Thursday Reading List: #BetsyWithTheGrizzBear

The interwebs digested the Betsy DeVos hearing, and everyone has a lot to say. I'll share my thoughts on the topic later today (likely on another site), but this morning's reading list will be an all-star summary of reactions to #BetsyWithTheGrizzBear.

Vox's Matt Yglesias says that DeVos is a weak nominee, and that her selection was an unforced error:

It would be relatively easy to find a person with roughly DeVos’s views on education policy who also has the traditional background of an education secretary in politics or public sector school administration. Instead, Trump tapped a wealthy heiress who married into even more money and then became a major donor to conservative causes. And in a single round of questioning from senators on Tuesday, DeVos revealed herself to be a poor choice in all the ways you would expect a wildly underexperienced donor to be a poor choice.

Yglesias's colleague Libby Nelson pointed out that DeVos's inexperience materialized as an inability to understand the basics of her job:

... while DeVos’s voucher support fits comfortably in the Republican mainstream, it might not be all that relevant to her time in office should she be confirmed, unless Congress is inclined to pass Trump’s multibillion-dollar voucher plan. On the other hand, DeVos is guaranteed to be handling many issues she has less experience in. The Education Department hands out billions of dollars of grants and loans to college students. It gives grants to help educate students with disabilities and poor students. It investigates complaints that schools violated students’ civil rights, which under President Obama has included aggressive investigation of colleges accused of mishandling sexual assault. And when DeVos was asked about those issues, she often floundered.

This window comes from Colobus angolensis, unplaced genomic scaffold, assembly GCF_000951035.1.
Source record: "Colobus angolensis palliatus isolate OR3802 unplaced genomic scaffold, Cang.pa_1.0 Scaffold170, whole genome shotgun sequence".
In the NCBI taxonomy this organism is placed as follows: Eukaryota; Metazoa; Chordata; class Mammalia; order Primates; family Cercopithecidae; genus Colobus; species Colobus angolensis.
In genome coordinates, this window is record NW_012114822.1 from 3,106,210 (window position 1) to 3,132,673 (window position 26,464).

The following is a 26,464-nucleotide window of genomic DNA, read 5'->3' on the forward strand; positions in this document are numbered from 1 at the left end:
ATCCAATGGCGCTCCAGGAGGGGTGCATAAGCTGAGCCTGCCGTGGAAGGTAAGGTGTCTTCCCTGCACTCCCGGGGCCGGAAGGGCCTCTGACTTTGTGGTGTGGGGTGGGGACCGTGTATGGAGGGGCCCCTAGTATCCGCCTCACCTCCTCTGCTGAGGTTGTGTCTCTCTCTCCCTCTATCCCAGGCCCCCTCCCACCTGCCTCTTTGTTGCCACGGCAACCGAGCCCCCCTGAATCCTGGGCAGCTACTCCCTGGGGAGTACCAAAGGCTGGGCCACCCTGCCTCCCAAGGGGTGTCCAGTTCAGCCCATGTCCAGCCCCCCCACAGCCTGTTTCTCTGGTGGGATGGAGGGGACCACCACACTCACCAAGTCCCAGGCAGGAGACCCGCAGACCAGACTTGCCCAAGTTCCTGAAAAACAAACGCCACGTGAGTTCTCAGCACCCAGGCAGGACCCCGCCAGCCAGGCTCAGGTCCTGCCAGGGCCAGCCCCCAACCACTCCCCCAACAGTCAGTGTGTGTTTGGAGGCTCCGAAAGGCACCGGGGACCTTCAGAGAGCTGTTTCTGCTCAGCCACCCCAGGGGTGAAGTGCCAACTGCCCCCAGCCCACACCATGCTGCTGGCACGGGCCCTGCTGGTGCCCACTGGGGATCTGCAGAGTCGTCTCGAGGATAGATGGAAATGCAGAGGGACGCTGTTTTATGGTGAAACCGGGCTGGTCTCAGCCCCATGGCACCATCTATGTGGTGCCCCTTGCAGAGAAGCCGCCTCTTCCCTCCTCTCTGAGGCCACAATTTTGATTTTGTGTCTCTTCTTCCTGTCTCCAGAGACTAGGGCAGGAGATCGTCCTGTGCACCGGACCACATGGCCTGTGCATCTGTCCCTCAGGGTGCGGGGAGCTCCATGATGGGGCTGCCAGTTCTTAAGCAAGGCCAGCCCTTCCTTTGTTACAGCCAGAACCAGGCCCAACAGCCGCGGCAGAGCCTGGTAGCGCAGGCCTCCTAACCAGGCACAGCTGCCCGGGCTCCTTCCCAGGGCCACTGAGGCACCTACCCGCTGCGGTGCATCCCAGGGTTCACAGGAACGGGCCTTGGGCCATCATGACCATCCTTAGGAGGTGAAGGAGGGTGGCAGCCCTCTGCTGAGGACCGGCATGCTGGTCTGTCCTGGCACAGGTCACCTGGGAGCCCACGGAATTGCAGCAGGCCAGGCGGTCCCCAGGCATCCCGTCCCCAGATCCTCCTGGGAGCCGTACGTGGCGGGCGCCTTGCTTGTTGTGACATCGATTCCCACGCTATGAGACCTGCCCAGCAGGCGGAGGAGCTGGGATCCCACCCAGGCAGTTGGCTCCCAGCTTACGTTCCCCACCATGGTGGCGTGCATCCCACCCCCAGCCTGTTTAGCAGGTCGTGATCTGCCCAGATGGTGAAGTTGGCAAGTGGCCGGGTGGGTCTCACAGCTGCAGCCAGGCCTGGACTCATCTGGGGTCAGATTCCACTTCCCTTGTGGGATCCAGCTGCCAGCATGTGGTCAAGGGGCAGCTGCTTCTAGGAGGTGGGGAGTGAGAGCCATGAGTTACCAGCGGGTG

Kate Zernicke of The New York Times zooms-in on the floundering:

She appeared blank on basic education terms. Asked how school performance should be assessed, she did not know the difference between growth, which measures how much students have learned over a given period, and proficiency, which measures how many students reach a targeted score. Ms. DeVos even became something of an internet punch line when she suggested that some school officials should be allowed to carry guns on the premises to defend against grizzly bears. But if she was sometimes rattled on the specifics, Ms. DeVos was unshakable in her belief that education authority should devolve away from the federal government and toward state and local authorities.

Guys, we HAVE to make #BetsyWithTheGrizzBear a thing.

If you want to read some unedited highlights, NPR's Cory Turner has a good rundown. Aaron Pallas at The Hechinger Report turns in a satirized version:

Betsy DeVos: In accordance with my conversations with the President-Elect, I can commit to you many things over which I will have no control. For example, if confirmed, I can promise that I will repeal the Common Core on my first day – which won’t be a weekend, I can assure you.

Finally, Jon Hale, writing in The Atlantic, reminds us that what folks now sneeringly call "privatization" was once the only schooling option for many Black children:

To numerous critics, DeVos’s appointment threatens the integrity of public education that still remains ... Privatization skeptics and advocates alike overlook the historical nuances of the prospective administration’s support of vouchers, charter schools, and other school-choice reforms that remove schools from public oversight. An analysis of American history indicates that the use of private means was a critical aspect to ensure quality education for African Americans legally excluded from access to public institutions. The volatile role that privatization played in race relations is noteworthy because it underpinned the establishment of schools for students of color while it also informed the creation of alternatives to desegregation and the Republican narrative on the failure of public schools ... Private means to create a public good were an integral part of black education. Yet, as the historians Joseph Crespino, Lisa McGirr, Kevin Kruse, and Charles Bolton documented, white families used privatization for different purposes after the historic Brown v. Board of Education decision of 1954.

If you still need more Betsy DeVos news, you'll have to look elsewhere!